It's official: UK politicians (and/or the UK public) have a weird thing about food. From pretending to like food and clearly failing, to spending way too much time talking about taxes on food, it's a political hot potato (sorry).
Although it doesn’t have any representatives in the UK parliament (MPs), UKIP is actually pretty influential. It was made for one thing and one thing only, to get Britain out of the EU, and it was partly the former prime minister David Cameron’s fear that UKIP was going to steal a load of his voters that meant he decided to hold a referendum in the first place. But now all that’s over, what’s left for UKIP?
Cheap chips. They’re fighting for our right to cheap chips. But they’re not the first to try and lure in voters by playing around with how food is taxed. In fact, when one politician, George Osborne, tried to simplify the whole system it led to a huge public outcry – honestly it's so big it's even got its own Wikipedia page.
Cheap as chips
Looks like Theresa May got a cone of chips, but no fish, no pasty. You're in Cornwall. For the love of god! pic.twitter.com/gmMNJMN6xi
UKIP specifically mentioned good old Great British fish and chips in its manifesto. But it’s not just chips – plan is to just remove the tax people in the UK pay on hot takeaway food altogether.
Currently in the UK you pay VAT, a type of tax paid on items you purchase, on hot food so long as it’s hot at the point you buy it, and meets the following criteria:
“It has been heated for the purposes of enabling it to be consumed hot, It has been heated to order, It has been kept hot after being heated, It is provided to a customer in packaging that retains heat or in any other packaging that is specifically designed for hot food, It is advertised or marketed in a way that indicates that it is supplied hot.”
So hot, then. You pay tax on hot food.
Justice for pasties
We know what you’re thinking. Why pay tax on hot food, but not warm food? Why chips, not a toasted sandwich? Why pizza, not a pasty?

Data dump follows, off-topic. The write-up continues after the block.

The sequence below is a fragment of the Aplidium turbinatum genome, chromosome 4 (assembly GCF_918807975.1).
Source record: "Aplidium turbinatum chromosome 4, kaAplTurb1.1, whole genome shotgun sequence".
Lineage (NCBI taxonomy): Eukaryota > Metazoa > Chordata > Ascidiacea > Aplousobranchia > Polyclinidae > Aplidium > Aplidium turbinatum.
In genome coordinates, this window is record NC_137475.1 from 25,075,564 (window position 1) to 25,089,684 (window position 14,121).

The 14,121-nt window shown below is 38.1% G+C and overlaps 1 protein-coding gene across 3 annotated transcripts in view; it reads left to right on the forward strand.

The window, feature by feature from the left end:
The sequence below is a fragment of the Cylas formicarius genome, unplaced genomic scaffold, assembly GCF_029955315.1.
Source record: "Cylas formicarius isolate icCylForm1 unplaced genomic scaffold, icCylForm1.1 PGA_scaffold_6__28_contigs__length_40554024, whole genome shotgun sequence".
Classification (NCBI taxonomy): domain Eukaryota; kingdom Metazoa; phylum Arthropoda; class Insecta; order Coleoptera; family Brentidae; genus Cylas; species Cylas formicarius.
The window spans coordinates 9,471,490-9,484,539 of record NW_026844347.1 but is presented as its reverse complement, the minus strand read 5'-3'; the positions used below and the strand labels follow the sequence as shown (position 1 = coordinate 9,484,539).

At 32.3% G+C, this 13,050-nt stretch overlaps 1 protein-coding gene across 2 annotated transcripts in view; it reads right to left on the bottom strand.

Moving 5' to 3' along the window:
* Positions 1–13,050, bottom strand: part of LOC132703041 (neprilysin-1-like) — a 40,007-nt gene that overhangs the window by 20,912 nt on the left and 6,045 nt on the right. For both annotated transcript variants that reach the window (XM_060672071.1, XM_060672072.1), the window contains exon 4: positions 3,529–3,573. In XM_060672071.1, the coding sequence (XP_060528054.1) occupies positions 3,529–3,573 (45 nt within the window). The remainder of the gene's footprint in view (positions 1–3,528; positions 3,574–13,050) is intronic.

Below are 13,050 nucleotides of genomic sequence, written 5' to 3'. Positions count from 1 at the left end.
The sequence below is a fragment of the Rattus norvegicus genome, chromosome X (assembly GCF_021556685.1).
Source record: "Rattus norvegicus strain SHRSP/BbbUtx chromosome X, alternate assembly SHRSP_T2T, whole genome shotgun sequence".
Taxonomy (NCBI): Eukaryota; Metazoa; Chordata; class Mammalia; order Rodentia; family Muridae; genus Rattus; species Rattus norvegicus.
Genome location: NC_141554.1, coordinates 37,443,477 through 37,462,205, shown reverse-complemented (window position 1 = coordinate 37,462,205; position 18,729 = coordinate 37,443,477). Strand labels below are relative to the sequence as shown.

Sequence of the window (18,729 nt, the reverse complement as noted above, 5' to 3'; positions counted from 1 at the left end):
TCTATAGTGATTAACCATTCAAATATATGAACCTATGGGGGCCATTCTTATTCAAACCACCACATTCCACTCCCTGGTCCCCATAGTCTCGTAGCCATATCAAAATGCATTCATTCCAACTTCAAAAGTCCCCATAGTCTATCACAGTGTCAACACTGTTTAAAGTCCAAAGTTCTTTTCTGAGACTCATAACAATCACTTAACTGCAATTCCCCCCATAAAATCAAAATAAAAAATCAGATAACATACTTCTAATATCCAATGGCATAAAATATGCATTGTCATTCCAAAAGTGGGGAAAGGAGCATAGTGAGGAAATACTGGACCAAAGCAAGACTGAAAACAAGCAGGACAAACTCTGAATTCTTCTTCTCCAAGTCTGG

Pretty worked up over the injustice of it all, George Osborne (the former chancellor – aka money manager – of the UK) tried to change the policy. In a truly fair world, Osborne thought, people would pay tax on any food “which is at a temperature above the ambient air temperature at the time that it is provided to the customer”.
The problem was, Gregg’s, a UK bakery famous for its pasties, was pretty pissed off. It launched a petition, got half a million pasty lovers to sign it, and delivered it to the government. The government backed down, and the whole thing ended with politicians having to awkwardly eat pasties and have their picture taken to prove that they love pasties just like the rest of us.
When is a biscuit not a biscuit? When it's a Jaffa Cake
Under UK rules, you don’t pay VAT on ‘essential’ bakery items like bread, biscuits and cakes. But here's the catch: add a bit of chocolate to your biscuit, and suddenly it’s a non-essential item, classed as confectionary (which means $$$). Add a bit of chocolate to your cake, and in the eyes of the UK government it is very much still a cake, which is still an essential item, so no VAT. (literally, what?)
Along came Jaffa Cakes. The makers of those orangey, cakey, biscuity, chocolatey deliciousnesses think they are very much a cake (clue’s in the name). The UK government (like the rest of us, TBF) thought that because they look like biscuits, and people eat them like a biscuits, they should be treated like biscuits and you should pay VAT on them. This battle rambled on for so long back in 1991 that it went all the way to the courts. In the end McVitie’s – who make Jaffa Cakes – won. It’s officially, legally, a cake. (Don’t complain to us, we don’t make the decisions).
Funny-shaped packets matter
In the UK, you also pay VAT on all potato snacks – read crisps (or potato chips) but not on say, those beetroot crisps people buy when they’re trying to be healthy. You pay VAT on savoury popcorn if it’s already popped, but not on tortilla chips or twiglets.
Again, we know exactly what you’re thinking: where does that leave Pringles?! They’re not really crisps in the traditional sense (that box, for example, means they look different) and besides, they actually contain less than 50% potato (ew, what?!). In 2008 a judge ruled in Pringle’s favor: the unusual packaging and the low potato content meant they should be exempt from VAT. The government appealed, and Pringles ended up owing millions in tax.